Spectrum of a Life Bearing Planet

Earth's atmosphere would actually be quite "unnatural" for a nonbiotic planet. It is clearly different from the nearly pure carbon dioxide atmospheres of its neighbors, Mars and Venus. The mix of nitrogen, oxygen, and water vapor is chemically unstable and would never arise on a dead planet. Without life, nitrogen and oxygen in the presence of water would combine to form nitric acid and become a dilute acidic component of the ocean. Earth's peculiar atmosphere is not in chemical equilibrium, and it succeeds in disobeying natural chemical laws only because of the presence of life. The most peculiar aspect of the atmosphere is the abundance of free oxygen. Oxygen is the most abundant element in the whole Earth (45% by weight and 85% by volume!), but in the atmosphere, it is a highly reactive gas that would exist only at trace levels in the atmosphere of a terrestrial planet devoid of life. Oxygen is a poisonous gas that oxidizes organic and inorganic materials on a planetary surface; it is quite lethal to organisms that have not evolved protection against it. The source of atmospheric oxygen is photosynthesis, the miraculous biological process that utilizes the energy of sunlight to convert carbon dioxide to pure oxygen and organic material. Ironically, it was the long-term photo-synthetic production of this poisonous gas, and life's adaptation to it, that made complex and energetic life possible on Earth. Except for the noble gas argon, all of the major atmospheric constituents are also processed and recycled on short time scales via biological processes.

Our distant alien astronomers would realize that life exists on Earth as soon as they detected, in its infrared spectra, absorption bands due to the presence of carbon dioxide, ozone, and water vapor (see Figure 11.1). Nitrogen and normal oxygen (O2) are the major atmospheric gases, but they do not produce detectable absorption effects. The telltale bands arise because of the way Earth interacts with sunlight. Earth's surface is warmed by visible sunlight, and it reradiates in the infrared. The incoming energy is in the visible region of the spectrum (near 0.5 micrometer in wavelength) where the sun, with its surface temperature of 5400°C, emits most of its energy. The atmosphere is largely transparent to visible wavelengths, and the light that is not reflected into space is largely absorbed by Earth's surface. This energy heats the surface to "room temperature"—only about 5% of the absolute temperature of the surface of the sun. Earth's surface cools itself to balance exactly (averaged over time) the absorption of sunlight by radiating infrared radiation back into space. Because of Earth's relatively cooler temperature, the bulk of this energy is in the "thermal infrared" spectral region near 10 micrometers in wavelength. Atmospheric transmission of parts of this spectral region are blocked because of absorption by certain gases. Water vapor, ozone, and carbon dioxide absorb part of the outgoing infrared radiation and block its escape from Earth. This process and these same gaseous species are the root cause of the atmospheric greenhouse effect that prevents Earth's oceans from freezing. All of these "greenhouse" molecules are minor constituents, but they cause warming effects of some 40°C above the temperature of an atmosphere that is totally transparent in the infrared. They also provide a very strong spectral signature to be seen by alien astronomers. Water makes up a few percent of the atmosphere, CO2 is currently only 375 parts per million, and ozone occurs only in the parts-per-billion range. Although rare, they absorb significant chunks of the infrared radiation streaming into space. The outgoing infrared has significant absorption dips at wavelengths of 7, 10, and 15 micrometers, respectively, for water, ozone, and carbon dioxide.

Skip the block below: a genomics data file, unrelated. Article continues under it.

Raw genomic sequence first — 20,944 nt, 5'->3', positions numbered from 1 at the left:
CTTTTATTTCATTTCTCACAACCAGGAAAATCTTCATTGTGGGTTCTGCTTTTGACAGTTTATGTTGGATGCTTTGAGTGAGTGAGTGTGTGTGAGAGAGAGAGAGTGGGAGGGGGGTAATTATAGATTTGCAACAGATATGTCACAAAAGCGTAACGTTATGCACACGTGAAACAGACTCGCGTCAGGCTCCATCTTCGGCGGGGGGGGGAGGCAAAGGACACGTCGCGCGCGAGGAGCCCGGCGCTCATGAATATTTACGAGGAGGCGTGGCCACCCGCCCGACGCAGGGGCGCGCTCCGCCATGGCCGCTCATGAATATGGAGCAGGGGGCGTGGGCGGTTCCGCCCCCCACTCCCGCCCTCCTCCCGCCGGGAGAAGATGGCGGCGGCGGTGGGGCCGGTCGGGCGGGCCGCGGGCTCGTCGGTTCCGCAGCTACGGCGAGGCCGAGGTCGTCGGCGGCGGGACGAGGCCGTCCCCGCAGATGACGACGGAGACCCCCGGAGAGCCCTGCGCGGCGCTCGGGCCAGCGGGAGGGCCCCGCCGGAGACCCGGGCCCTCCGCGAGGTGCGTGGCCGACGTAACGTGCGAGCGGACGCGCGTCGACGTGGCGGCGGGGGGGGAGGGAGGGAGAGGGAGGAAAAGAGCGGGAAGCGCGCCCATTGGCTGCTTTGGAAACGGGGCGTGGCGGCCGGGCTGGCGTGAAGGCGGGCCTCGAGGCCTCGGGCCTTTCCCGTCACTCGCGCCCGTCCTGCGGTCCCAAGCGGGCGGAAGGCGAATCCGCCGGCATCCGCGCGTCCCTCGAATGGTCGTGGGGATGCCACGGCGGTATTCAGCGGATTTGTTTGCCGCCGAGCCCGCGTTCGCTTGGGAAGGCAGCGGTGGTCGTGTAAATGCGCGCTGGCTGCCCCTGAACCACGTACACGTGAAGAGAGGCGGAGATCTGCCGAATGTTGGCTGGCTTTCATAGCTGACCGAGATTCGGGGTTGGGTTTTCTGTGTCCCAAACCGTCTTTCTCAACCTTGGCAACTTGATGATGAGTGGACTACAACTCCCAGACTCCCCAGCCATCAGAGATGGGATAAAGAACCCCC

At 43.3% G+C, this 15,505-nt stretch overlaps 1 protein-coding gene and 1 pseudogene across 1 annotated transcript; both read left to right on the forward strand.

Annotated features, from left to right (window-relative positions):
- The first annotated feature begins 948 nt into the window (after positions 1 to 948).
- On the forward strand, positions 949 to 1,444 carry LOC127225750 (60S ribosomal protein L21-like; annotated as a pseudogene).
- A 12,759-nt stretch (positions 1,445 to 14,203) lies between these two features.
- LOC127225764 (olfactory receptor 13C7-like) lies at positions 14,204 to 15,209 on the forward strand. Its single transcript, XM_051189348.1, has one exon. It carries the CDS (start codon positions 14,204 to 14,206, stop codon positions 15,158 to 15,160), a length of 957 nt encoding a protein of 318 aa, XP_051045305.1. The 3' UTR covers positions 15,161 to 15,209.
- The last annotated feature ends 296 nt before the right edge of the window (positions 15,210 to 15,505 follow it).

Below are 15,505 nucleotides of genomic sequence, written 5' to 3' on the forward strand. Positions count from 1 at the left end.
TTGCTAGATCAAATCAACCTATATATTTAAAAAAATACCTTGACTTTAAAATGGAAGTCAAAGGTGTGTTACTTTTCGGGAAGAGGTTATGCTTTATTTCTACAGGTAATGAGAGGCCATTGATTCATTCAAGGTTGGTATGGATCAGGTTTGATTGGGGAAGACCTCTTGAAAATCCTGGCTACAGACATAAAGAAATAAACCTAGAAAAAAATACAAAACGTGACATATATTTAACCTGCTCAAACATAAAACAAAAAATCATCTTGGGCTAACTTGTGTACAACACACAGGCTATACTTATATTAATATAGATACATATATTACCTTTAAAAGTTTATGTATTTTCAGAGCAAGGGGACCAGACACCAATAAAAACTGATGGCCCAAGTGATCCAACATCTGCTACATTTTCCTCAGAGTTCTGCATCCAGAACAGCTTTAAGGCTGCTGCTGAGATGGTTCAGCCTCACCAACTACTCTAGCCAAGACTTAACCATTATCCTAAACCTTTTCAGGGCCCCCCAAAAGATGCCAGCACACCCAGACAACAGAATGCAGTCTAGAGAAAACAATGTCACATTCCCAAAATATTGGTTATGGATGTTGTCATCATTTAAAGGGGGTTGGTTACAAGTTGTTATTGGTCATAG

Acrylonitrile Ftir

Wavelength (micrometers)

Figure 11.1 The hypothetical infrared spectrum of an Earth-like planet with life. The abundances of water vapor, carbon dioxide, and ozone would be clues indicating that the planet was in the habitable zone of its star and that life was producing oxygen.

Wavelength (micrometers)

Figure 11.1 The hypothetical infrared spectrum of an Earth-like planet with life. The abundances of water vapor, carbon dioxide, and ozone would be clues indicating that the planet was in the habitable zone of its star and that life was producing oxygen.

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